I am not sure if I have found the best notation here, probably not. Also in the abelian case $\mathbf{B}A_{dR}$ for the coefficient object for $\mathbf{B}A$-valued “deRham data” this is maybe not optimal, as it doesn’t indicate the subtle differences in the notion of deRham data in the general context here:

essentially with just a gros $(\infty,1)$-topos $\mathbf{H}$ equipped with a cosimplicial object that yields a notion of path $\infty$-groupoid there is already a notion of nonabelian deRham cohomology in the sense of trivial $\infty$-bundles with nontrivial connection:

in this generality the notion of $\infty$-bundle with connection is actually more fundamental than that of differential form, and by analogy with the ordinary case one can hence define a differential form to be a connection on a trivial $\infty$-bundle.

But a terminological conflict arises as soon as we exhibit more ambient structure, namely that of an ambient smooth $(\infty,1)$-topos. That, being modeled by simplicial synthetic spaces, now comes with a notion of differential forms in the ordinary sense.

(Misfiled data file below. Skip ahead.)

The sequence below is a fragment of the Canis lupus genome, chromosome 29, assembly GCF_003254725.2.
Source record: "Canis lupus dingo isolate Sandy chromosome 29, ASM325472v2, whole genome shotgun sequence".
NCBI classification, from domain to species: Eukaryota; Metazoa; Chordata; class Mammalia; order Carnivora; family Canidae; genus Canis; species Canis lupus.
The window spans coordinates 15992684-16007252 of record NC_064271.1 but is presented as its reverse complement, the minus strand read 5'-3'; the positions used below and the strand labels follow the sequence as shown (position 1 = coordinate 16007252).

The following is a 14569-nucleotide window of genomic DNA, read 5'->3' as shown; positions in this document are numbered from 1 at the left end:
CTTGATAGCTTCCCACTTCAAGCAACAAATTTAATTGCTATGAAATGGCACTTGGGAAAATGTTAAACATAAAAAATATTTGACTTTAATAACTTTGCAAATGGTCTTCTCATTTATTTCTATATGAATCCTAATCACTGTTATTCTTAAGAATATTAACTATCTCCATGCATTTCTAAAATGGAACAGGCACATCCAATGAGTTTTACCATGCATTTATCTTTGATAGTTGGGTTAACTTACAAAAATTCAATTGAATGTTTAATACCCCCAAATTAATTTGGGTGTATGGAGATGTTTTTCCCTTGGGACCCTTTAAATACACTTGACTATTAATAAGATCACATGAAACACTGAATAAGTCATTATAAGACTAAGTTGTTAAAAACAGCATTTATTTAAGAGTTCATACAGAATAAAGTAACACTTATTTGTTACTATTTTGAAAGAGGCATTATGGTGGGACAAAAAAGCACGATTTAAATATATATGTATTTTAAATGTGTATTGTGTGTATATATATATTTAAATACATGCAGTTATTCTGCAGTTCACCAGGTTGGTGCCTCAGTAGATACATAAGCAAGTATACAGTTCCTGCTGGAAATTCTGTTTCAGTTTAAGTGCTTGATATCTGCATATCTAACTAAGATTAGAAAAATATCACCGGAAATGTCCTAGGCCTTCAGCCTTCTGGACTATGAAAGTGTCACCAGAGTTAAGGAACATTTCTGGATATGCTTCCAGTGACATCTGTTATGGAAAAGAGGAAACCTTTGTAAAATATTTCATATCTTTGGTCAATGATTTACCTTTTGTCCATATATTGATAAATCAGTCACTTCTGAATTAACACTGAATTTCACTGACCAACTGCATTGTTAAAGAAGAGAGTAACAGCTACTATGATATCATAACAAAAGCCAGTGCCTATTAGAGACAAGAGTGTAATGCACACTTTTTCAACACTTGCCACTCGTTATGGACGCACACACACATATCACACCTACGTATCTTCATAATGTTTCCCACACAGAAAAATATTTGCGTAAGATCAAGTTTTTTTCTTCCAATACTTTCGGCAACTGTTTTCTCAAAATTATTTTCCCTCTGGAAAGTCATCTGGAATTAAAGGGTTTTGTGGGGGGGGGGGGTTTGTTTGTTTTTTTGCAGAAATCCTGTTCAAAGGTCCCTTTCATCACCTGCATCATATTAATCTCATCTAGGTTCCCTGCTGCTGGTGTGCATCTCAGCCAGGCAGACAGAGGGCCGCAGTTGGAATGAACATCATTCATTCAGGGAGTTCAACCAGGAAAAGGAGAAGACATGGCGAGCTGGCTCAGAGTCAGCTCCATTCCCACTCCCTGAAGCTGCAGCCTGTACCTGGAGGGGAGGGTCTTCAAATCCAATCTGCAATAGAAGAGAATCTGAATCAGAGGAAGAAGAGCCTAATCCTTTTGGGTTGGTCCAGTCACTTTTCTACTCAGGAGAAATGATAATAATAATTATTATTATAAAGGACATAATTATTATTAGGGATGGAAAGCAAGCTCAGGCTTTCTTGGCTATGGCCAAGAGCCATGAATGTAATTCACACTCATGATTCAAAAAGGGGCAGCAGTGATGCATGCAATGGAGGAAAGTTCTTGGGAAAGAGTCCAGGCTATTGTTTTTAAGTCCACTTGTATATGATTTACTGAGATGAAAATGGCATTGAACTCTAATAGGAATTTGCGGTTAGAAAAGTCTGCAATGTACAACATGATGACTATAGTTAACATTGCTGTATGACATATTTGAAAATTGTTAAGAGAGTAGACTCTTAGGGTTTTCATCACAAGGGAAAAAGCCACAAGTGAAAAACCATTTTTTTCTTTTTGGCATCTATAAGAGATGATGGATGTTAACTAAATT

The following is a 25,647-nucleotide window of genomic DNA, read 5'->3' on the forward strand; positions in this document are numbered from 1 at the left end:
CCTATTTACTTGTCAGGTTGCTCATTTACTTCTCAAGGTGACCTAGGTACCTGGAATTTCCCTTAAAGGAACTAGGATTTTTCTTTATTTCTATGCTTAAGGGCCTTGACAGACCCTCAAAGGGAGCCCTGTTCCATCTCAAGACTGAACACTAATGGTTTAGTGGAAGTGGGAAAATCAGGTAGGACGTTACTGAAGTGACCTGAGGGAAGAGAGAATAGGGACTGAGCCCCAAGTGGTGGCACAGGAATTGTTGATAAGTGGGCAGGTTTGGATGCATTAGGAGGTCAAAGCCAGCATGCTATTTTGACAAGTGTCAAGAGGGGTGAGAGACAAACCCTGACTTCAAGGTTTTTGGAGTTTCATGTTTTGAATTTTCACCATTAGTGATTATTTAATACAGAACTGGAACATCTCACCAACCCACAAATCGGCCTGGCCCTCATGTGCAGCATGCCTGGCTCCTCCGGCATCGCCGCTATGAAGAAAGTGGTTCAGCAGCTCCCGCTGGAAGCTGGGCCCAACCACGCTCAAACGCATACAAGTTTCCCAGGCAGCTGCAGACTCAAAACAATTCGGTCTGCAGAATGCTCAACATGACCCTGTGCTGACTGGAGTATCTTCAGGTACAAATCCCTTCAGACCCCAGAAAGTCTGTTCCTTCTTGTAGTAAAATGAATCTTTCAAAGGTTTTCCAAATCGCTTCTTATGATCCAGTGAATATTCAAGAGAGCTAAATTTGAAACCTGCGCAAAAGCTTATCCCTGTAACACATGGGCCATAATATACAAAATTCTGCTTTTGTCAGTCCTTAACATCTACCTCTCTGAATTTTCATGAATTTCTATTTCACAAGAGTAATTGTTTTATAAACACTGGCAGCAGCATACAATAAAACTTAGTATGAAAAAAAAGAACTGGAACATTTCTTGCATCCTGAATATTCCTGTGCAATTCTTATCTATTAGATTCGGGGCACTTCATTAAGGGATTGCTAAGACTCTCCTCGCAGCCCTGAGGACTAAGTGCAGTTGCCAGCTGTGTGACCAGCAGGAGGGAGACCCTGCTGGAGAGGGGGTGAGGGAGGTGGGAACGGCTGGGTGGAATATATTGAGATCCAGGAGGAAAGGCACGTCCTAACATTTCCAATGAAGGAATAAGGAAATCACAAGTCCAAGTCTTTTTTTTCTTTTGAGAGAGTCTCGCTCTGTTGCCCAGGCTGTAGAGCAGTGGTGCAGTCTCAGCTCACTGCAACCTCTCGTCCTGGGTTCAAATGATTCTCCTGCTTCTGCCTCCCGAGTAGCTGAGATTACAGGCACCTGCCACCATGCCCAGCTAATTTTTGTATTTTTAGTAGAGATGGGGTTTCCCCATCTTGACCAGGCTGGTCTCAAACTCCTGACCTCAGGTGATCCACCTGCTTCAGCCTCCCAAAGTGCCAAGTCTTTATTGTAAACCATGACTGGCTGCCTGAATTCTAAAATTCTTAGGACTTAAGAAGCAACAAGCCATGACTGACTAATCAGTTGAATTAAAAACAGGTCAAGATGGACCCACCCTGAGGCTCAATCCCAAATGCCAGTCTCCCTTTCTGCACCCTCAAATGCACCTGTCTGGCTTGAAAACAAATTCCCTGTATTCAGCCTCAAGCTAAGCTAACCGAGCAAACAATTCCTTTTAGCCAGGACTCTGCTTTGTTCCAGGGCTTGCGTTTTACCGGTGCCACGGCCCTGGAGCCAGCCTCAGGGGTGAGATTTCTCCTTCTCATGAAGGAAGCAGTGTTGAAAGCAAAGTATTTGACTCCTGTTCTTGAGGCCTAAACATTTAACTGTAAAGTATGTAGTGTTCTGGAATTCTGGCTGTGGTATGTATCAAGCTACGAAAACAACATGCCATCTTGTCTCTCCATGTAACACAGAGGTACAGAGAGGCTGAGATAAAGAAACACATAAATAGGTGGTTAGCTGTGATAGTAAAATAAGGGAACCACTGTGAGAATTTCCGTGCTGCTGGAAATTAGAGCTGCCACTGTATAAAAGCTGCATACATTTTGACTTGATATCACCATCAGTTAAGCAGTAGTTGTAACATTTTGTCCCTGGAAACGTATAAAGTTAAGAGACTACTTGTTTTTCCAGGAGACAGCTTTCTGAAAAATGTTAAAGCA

In good cases this does coincide with the general abstract notion of “nonabelian deRham cocycles”, but this is not necessarily so, I think, and in any case not entirely trivial.

So there is a good chance that I will change my mind about terminology and notation at some point.

Posted by: Urs Schreiber on September 29, 2009 7:33 PM | Permalink | Reply to this

### Re: Questions on n-Curvature

Urs, It will not surprise you to learn that I don’t understand $(\infty, 1)$ stacks, but I am happy to have a reference… Thanks.
Posted by: Eugene Lerman on September 29, 2009 3:38 PM | Permalink | Reply to this

### Re: Questions on n-Curvature

It will not surprise you to learn that I don’t understand $(\infty,1)$-stacks,

By the way, there are helpful models for $\infty$-stack $(\infty,1)$-toposes that make them easier to handle.

Posted by: Urs Schreiber on September 29, 2009 7:13 PM | Permalink | Reply to this

### Re: Questions on n-Curvature

As promised, I started writing an $n$Lab entry on this. Not done yet, but have to interrupt now. It might already be useful to some extent:

principal 2-bundle with connection